Sports Illustrated's Tom Verducci makes for interesting reading in an article today about where baseball stands at its halfway point in the season.
This baseball season is best represented by the Cincinnati Reds. Through their first 80 games, the Reds were 40-40 overall, 20-20 at home, 20-20 on the road, 36-36 in nine-inning games, 4-4 in extra inning games, 28-28 against right-handed pitchers, and 12-12 against left-handed pitchers. And where did such monumental mediocrity get them? Just one game in the loss column out of first place in the NL Central.
Parity -- otherwise known as competitive balance around MLB offices -- means anything close to .500 is contending. As this week began, marking the official second half of the season, 17 of the 30 teams were separated by just five or fewer losses. Eighteen teams were within four games of a playoff spot. The Mariners were closer to the playoffs than the Rays. The Astros were nearer the playoffs than the Mets.
The baseball season breaks down like this: you have the Red Sox, Yankees and Dodgers playing for October, then you have 19 teams that are fairly interchangeable, and then you have eight teams that are playing for next year. Of course, it's not quite that simple, but you get the idea.
Baseball 2009 means a wide-open playing field. It also means possible runs for .400 and a Triple Crown, a generation of young starting pitchers dominating the game, and a golden age of all-time great managers still at the top of their game.
And then there's ESPN's Peter Gammons weighing in on what's likely to be a quiet trade deadline.
George Streinbrenner's birthday seems to be a good time for a reminder that Bud Selig's revenue sharing has flattened the baseball earth. Salary cap or no salary cap. In this century, eight different teams have won nine World Series, compared to seven different NFL teams winning 10 Super Bowls, five different NBA teams winning 10 championships.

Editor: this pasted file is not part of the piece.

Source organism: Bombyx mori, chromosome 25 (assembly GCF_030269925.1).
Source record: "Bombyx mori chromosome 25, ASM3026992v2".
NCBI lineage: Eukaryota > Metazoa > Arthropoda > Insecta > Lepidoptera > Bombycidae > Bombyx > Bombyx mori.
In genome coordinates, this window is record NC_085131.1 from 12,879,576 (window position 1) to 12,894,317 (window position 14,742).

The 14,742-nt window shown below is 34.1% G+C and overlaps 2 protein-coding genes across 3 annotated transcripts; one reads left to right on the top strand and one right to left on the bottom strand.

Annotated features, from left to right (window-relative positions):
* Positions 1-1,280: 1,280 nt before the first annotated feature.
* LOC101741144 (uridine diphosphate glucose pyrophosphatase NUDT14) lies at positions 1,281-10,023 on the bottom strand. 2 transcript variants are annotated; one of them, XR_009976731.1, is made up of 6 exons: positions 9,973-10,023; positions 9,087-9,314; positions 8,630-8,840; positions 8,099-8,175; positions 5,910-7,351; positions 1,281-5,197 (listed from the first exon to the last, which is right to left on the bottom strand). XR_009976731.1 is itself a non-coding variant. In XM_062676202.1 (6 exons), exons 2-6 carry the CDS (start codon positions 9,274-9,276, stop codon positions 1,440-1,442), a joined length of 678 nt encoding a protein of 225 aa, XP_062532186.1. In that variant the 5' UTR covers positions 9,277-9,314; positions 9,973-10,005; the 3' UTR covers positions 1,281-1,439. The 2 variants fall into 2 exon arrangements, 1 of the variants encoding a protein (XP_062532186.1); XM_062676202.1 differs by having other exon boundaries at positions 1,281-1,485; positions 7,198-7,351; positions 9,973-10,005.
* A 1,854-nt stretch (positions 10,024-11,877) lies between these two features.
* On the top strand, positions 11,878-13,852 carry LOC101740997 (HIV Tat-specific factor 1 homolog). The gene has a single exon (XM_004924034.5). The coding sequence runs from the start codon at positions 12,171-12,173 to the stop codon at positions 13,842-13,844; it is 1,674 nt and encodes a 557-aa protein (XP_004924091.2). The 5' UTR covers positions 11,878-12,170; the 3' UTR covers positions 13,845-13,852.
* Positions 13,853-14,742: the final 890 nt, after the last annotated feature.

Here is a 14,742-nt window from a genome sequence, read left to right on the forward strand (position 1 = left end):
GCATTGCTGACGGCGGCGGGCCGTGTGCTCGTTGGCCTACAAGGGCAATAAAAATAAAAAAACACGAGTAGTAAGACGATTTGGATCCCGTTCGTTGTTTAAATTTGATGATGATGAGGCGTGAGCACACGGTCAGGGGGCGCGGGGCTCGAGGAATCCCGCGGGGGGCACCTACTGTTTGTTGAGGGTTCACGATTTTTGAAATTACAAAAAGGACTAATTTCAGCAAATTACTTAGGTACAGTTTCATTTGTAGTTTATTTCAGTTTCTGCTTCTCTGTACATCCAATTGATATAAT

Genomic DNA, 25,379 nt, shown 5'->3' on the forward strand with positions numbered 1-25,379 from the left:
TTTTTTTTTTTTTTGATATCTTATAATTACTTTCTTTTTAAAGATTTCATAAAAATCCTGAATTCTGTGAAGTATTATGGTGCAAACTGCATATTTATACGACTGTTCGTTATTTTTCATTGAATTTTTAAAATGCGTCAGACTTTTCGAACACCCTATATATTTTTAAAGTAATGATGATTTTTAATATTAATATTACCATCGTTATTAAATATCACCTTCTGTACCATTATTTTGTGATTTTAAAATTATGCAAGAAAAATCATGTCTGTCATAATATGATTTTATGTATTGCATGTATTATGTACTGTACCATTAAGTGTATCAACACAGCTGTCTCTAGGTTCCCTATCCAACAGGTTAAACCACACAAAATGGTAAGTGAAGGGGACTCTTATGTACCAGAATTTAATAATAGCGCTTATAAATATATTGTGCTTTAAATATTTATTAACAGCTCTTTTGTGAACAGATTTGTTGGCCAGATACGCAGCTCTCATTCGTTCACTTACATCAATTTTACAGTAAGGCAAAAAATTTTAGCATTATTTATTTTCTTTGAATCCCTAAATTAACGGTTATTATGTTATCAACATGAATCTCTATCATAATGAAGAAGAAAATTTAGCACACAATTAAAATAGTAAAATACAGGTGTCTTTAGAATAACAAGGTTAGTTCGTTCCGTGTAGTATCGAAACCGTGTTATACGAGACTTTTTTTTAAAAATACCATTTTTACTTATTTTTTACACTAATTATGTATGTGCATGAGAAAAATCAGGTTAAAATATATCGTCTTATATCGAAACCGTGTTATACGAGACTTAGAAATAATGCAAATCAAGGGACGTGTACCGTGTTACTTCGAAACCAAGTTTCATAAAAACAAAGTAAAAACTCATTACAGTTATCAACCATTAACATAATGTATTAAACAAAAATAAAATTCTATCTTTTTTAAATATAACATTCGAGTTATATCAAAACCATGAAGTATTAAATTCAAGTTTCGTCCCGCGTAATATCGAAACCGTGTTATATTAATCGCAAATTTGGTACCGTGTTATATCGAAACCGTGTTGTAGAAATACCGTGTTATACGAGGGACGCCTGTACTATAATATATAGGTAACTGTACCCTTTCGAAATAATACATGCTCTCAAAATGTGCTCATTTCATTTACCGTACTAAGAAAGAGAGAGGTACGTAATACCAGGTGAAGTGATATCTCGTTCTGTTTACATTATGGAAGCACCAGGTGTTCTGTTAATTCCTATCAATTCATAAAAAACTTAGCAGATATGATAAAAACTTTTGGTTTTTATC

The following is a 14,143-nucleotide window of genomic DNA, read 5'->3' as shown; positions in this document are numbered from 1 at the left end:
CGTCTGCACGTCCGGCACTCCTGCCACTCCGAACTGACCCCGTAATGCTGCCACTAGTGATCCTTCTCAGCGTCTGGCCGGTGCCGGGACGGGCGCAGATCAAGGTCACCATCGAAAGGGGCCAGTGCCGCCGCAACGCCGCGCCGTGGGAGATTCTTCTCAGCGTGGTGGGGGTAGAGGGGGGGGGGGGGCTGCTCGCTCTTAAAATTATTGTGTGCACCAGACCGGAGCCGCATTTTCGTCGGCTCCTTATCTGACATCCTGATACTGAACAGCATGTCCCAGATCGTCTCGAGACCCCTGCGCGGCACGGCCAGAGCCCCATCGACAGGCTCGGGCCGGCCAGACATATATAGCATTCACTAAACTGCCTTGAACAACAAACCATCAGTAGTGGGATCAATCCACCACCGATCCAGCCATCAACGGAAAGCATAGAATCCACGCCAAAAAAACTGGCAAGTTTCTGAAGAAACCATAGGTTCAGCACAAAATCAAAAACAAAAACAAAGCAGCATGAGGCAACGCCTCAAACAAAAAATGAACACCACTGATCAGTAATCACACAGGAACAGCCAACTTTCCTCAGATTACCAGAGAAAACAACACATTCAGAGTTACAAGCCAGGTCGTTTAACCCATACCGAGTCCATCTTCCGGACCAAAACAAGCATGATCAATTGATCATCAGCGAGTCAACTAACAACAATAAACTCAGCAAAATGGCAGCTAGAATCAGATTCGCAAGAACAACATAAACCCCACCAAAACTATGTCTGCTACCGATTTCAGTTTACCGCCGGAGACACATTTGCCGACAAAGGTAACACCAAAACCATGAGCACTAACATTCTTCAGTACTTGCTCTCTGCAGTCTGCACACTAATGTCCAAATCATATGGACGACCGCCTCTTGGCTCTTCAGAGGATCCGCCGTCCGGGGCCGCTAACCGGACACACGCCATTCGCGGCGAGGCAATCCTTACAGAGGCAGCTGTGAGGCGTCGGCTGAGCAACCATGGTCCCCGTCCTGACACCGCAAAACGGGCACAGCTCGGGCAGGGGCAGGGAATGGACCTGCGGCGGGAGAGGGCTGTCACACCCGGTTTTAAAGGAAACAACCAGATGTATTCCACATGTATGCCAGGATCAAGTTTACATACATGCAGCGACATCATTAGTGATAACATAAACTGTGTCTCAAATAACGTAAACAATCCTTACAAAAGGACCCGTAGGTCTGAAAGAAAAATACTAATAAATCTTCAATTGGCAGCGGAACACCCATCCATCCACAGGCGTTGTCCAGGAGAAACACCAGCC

Ask Hal Steinbrenner and John Henry how much they're funding the delicate balance of power. Ask Fred Wilpon, and he'll point out that on July 4 the Florida Marlins are buyers and believe they can win the NL East.
Pittsburgh is only 6.5 games back in the wild card race, but there is no way the Pirates will get that spot. Arizona, San Diego, Washington, Oakland, Cleveland, Kansas City and Baltimore are out of it. Toronto is five back in the wild card and on the bubble. Otherwise, the AL East's big three are within five games of one another; the charging White Sox have made the AL Central a wild race, with three teams separated by four games; Texas and L.A. are tied in the AL West; four teams are within two games in the NL East; five teams are within four games in the NL Central; and while the Dodgers are off on "Mannygan's Island" in the NL West, the Giants and Rockies are No. 1 and 2 for the wild card.
That's how it works with revenue sharing and without a salary cap. In the last 25 World Series, 18 different franchises have won; the Yanks have won four, and the others with multiple championships are the Twins, Blue Jays, Red Sox and Marlins.
.........What is good for the industry is that at the midpoint weekend of the season, 22 of the 30 teams have hope -- two of the three sub-.400 teams (Arizona and Cleveland) have extraordinary young players -- and the Marlins are buyers in their attempt to not only win the NL East but finish with their fifth winning record in the last seven seasons.